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8th Edition of World Congress on Infectious Diseases

June 09-11, 2025 | Rome, Italy

June 09 -11, 2025 | Rome, Italy
Infection 2024

PD-associated peritonitis: A case first for Aquamicrobium

Speaker at Infectious Diseases Conferences - Ashin Mehta
Medical College of Wisconsin, United States
Title : PD-associated peritonitis: A case first for Aquamicrobium


A 56-year-old male with end-stage renal disease undergoing home peritoneal dialysis presented with abdominal pain, nausea, and altered mental status. White blood cell count was 12.3 10e3/uL, urinalysis was positive for 2+ blood, and peritoneal fluid contained a total nucleated cell count of 1840 with 98% neutrophils. The patient was empirically treated with intravenous piperacillin-tazobactam and vancomycin, and a 2% mupirocin ointment was applied around his peritoneal catheter site. Following this treatment, he showed significant symptomatic improvement. On hospital day three, the patient’s fungal culture and Methicillin-resistant Staphylococcus aureus came back negative, but his aerobic/anaerobic culture was positive for Aquamicrobium lusatiense. Aquamicrobium is an aerobic gram-negative rod which until recently had only been isolated from wastewater and contaminated soil. In 2021, two cases of Aquamicrobium infection in humans were reported. Both resulted in endophthalmitis following cataract surgery. To our knowledge, this was the third case of Aquamicrobium infection in a human and the first example of this agent causing peritonitis. Following identification of the infectious agent, the patient was transitioned to intraperitoneal vancomycin and cefepime. Two days into the new treatment course, the patient’s peritoneal fluid demonstrated a total nucleated cell count of 5 with a 40% neutrophil composition. The patient was discharged home after a seven-day inpatient stay with instructions to continue cefepime 1g via intraperitoneal injection for three weeks. On the day of discharge, his white blood cell count was 4.4 10e3/uL.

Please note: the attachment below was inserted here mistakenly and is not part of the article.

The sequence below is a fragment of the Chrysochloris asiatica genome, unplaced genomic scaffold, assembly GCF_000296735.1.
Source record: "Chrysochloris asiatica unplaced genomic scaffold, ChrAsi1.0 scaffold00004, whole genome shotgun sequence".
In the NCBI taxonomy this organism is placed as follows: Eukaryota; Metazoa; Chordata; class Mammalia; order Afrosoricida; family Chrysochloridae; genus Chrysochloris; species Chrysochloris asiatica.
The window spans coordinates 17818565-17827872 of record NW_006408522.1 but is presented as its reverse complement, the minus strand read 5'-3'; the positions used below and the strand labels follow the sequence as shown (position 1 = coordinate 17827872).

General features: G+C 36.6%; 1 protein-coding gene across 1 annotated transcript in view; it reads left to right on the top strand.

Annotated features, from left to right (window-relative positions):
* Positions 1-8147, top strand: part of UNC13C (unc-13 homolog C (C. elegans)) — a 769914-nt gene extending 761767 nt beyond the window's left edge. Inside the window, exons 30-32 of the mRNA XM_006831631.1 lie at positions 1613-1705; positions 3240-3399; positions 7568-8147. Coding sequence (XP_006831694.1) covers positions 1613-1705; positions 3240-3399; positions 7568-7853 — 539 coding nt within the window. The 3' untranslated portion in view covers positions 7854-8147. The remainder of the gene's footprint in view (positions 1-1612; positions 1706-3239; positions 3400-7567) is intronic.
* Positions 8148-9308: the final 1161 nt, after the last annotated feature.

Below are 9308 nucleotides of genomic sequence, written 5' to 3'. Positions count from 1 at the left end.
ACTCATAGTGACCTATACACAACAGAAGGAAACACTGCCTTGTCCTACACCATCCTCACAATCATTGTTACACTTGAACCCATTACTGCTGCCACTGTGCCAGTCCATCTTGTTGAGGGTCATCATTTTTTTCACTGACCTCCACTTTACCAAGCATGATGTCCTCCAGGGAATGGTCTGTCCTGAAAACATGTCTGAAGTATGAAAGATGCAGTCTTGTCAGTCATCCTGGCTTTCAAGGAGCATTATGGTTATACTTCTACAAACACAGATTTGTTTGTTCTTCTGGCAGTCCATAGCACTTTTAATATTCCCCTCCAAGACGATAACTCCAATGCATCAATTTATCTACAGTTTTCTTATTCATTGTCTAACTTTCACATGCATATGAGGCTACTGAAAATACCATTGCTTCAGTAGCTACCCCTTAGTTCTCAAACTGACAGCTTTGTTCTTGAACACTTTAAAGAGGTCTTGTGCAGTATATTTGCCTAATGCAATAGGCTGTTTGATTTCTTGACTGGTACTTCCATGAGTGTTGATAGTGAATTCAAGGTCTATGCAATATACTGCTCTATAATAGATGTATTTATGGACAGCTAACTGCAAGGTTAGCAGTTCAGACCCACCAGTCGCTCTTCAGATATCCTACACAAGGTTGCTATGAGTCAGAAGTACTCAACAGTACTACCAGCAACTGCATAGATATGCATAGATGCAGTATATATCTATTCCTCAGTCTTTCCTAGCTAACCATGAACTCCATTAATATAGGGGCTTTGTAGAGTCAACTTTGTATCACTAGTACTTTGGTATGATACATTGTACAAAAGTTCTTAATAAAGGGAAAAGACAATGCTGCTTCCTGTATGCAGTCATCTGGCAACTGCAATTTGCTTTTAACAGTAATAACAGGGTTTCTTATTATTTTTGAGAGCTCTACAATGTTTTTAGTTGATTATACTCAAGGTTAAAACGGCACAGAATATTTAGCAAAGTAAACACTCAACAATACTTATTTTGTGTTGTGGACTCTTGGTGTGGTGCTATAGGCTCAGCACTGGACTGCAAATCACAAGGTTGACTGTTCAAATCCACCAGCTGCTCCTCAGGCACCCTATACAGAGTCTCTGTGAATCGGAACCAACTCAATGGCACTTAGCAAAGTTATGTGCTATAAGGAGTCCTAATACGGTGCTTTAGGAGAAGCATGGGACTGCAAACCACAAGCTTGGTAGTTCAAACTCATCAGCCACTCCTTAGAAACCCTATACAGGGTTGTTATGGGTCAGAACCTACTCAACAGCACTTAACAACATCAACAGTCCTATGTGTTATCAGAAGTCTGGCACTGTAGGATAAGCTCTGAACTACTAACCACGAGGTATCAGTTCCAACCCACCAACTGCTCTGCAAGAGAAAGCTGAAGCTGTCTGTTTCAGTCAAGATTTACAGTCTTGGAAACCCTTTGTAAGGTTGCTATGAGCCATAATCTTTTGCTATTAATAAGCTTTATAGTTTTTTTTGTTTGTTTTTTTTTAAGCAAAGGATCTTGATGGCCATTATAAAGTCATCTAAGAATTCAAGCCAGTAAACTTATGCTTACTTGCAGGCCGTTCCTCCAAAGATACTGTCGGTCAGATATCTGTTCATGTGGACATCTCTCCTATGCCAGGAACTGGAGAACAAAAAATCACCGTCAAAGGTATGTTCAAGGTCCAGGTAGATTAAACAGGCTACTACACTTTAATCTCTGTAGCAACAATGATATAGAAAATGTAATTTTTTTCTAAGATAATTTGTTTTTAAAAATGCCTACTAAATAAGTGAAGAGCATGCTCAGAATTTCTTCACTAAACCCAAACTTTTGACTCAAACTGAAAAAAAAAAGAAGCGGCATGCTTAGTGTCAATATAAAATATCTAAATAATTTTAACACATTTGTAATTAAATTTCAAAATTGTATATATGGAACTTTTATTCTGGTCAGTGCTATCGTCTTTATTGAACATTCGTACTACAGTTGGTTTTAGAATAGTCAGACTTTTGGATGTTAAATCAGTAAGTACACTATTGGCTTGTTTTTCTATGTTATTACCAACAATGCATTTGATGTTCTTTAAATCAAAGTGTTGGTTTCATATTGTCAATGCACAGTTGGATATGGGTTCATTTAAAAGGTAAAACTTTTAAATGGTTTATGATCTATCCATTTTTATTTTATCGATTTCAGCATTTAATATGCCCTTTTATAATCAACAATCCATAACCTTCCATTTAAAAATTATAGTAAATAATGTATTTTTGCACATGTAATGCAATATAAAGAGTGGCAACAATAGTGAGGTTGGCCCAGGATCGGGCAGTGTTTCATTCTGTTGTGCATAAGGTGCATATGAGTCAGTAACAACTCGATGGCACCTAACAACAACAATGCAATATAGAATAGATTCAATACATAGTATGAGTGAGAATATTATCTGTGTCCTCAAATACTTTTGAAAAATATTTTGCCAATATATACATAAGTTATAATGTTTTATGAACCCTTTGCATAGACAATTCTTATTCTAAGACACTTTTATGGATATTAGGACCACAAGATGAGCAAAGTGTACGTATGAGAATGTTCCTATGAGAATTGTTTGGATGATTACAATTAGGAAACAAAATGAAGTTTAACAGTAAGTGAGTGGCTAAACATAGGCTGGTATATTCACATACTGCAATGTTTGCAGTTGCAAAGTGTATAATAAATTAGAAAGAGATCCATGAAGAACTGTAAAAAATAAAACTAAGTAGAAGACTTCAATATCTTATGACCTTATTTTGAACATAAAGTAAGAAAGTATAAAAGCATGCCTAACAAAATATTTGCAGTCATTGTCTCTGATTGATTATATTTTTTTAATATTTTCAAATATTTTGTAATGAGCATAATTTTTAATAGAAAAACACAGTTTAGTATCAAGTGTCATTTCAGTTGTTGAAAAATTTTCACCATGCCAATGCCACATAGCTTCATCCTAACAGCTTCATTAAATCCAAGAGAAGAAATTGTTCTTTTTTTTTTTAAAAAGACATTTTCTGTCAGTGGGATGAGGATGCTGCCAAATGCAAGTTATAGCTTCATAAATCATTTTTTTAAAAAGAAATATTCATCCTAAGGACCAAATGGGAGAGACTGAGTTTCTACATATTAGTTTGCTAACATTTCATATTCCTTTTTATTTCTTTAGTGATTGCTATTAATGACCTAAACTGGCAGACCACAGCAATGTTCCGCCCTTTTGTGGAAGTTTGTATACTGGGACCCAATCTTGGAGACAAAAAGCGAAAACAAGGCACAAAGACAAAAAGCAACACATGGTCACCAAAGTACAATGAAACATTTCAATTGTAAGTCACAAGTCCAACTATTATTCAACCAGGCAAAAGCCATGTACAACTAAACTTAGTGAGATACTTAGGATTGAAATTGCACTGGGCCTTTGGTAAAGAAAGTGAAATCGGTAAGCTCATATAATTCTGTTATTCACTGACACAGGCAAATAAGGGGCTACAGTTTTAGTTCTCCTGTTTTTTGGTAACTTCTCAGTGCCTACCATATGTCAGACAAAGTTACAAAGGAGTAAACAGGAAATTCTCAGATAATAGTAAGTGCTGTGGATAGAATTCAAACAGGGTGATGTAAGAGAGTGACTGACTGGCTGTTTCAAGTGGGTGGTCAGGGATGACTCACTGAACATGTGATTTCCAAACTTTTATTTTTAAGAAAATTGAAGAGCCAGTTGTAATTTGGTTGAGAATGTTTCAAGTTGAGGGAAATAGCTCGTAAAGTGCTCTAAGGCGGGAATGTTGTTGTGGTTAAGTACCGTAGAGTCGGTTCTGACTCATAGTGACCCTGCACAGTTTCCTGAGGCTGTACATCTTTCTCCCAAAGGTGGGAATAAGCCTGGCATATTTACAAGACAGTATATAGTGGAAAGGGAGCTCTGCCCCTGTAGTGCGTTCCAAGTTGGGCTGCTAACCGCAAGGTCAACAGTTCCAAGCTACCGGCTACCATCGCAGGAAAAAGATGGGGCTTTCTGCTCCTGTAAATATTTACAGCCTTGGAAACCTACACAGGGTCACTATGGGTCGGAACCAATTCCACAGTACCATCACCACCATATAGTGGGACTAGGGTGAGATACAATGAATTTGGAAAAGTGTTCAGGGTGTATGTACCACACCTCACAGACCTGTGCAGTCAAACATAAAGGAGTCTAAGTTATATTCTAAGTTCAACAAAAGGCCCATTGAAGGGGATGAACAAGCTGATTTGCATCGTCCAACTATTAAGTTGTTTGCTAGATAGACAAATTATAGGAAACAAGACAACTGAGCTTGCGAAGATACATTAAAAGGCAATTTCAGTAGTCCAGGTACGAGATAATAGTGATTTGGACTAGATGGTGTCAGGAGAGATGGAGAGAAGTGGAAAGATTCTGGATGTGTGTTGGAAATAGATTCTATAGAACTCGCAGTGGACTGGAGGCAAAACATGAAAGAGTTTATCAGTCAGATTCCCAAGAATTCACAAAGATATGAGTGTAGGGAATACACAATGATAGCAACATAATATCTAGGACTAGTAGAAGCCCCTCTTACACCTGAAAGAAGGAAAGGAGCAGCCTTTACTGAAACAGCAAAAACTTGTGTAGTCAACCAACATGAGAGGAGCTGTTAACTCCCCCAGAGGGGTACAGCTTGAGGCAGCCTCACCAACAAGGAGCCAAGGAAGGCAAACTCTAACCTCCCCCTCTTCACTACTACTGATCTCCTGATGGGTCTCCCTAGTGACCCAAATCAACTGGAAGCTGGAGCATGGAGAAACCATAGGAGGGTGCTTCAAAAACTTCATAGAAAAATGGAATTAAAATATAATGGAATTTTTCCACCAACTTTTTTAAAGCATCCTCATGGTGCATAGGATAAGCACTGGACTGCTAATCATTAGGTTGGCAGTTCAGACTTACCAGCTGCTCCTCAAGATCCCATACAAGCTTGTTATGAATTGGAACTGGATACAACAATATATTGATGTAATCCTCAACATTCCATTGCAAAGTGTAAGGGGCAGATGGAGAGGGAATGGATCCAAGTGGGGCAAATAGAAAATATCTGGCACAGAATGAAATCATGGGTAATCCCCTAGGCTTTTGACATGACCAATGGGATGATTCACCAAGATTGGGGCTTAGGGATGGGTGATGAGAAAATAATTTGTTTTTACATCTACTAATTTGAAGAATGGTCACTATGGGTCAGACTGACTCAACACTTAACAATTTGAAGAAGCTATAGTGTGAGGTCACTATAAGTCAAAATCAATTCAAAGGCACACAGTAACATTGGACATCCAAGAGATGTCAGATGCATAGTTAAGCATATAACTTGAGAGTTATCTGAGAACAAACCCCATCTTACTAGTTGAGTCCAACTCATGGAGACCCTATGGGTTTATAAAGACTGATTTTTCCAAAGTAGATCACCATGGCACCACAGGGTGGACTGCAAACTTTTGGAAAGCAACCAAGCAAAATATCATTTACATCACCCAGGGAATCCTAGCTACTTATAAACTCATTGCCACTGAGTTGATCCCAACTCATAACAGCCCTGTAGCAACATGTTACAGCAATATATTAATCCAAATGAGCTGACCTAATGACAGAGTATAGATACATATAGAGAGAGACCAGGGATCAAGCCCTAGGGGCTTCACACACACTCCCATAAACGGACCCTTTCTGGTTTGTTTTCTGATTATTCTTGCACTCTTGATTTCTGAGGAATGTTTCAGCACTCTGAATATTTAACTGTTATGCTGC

Ashin Mehta studied Human Biology at the University of Southern California, United States and graduated as BS in 2015. He then joined the research group of Dr. Thomas Anderson at Stanford University where he investigated the efficacy of focused ultrasound to inhibit nerve conduction and reduce post-operative pain. Following this, he began medical school at the Medical College of Wisconsin and will receive his MD in 2025.